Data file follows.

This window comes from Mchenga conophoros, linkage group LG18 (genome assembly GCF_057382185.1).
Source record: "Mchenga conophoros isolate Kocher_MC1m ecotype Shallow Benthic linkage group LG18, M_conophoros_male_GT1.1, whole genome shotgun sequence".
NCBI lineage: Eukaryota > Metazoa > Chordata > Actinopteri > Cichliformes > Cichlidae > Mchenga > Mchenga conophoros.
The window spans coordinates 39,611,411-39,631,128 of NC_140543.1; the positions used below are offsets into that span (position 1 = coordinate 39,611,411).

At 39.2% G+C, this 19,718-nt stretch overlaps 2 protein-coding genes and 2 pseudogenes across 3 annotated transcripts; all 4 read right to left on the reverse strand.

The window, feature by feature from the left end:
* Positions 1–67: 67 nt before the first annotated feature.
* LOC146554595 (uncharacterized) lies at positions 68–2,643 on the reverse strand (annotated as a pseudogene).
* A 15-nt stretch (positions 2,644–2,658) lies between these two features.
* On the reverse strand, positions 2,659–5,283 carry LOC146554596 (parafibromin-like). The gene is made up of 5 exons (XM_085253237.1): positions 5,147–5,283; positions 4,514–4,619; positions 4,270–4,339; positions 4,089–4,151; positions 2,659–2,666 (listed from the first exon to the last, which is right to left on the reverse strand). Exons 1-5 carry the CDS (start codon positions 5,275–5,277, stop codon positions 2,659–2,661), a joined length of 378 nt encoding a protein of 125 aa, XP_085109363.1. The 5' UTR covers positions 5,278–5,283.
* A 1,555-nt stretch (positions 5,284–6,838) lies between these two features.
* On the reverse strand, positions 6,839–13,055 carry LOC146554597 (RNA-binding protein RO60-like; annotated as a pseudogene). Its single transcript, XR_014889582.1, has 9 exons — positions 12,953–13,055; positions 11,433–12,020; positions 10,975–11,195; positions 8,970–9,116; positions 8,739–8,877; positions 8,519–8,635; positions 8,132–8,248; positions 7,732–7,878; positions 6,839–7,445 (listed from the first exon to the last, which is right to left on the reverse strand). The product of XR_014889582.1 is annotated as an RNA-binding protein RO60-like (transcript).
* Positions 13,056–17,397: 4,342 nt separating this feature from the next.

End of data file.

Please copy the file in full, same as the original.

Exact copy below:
This window comes from Mchenga conophoros, linkage group LG18 (genome assembly GCF_057382185.1).
Source record: "Mchenga conophoros isolate Kocher_MC1m ecotype Shallow Benthic linkage group LG18, M_conophoros_male_GT1.1, whole genome shotgun sequence".
NCBI lineage: Eukaryota > Metazoa > Chordata > Actinopteri > Cichliformes > Cichlidae > Mchenga > Mchenga conophoros.
The window spans coordinates 39,611,411-39,631,128 of NC_140543.1; the positions used below are offsets into that span (position 1 = coordinate 39,611,411).

At 39.2% G+C, this 19,718-nt stretch overlaps 2 protein-coding genes and 2 pseudogenes across 3 annotated transcripts; all 4 read right to left on the reverse strand.

The window, feature by feature from the left end:
* Positions 1–67: 67 nt before the first annotated feature.
* LOC146554595 (uncharacterized) lies at positions 68–2,643 on the reverse strand (annotated as a pseudogene).
* A 15-nt stretch (positions 2,644–2,658) lies between these two features.
* On the reverse strand, positions 2,659–5,283 carry LOC146554596 (parafibromin-like). The gene is made up of 5 exons (XM_085253237.1): positions 5,147–5,283; positions 4,514–4,619; positions 4,270–4,339; positions 4,089–4,151; positions 2,659–2,666 (listed from the first exon to the last, which is right to left on the reverse strand). Exons 1-5 carry the CDS (start codon positions 5,275–5,277, stop codon positions 2,659–2,661), a joined length of 378 nt encoding a protein of 125 aa, XP_085109363.1. The 5' UTR covers positions 5,278–5,283.
* A 1,555-nt stretch (positions 5,284–6,838) lies between these two features.
* On the reverse strand, positions 6,839–13,055 carry LOC146554597 (RNA-binding protein RO60-like; annotated as a pseudogene). Its single transcript, XR_014889582.1, has 9 exons — positions 12,953–13,055; positions 11,433–12,020; positions 10,975–11,195; positions 8,970–9,116; positions 8,739–8,877; positions 8,519–8,635; positions 8,132–8,248; positions 7,732–7,878; positions 6,839–7,445 (listed from the first exon to the last, which is right to left on the reverse strand). The product of XR_014889582.1 is annotated as an RNA-binding protein RO60-like (transcript).
* Positions 13,056–17,397: 4,342 nt separating this feature from the next.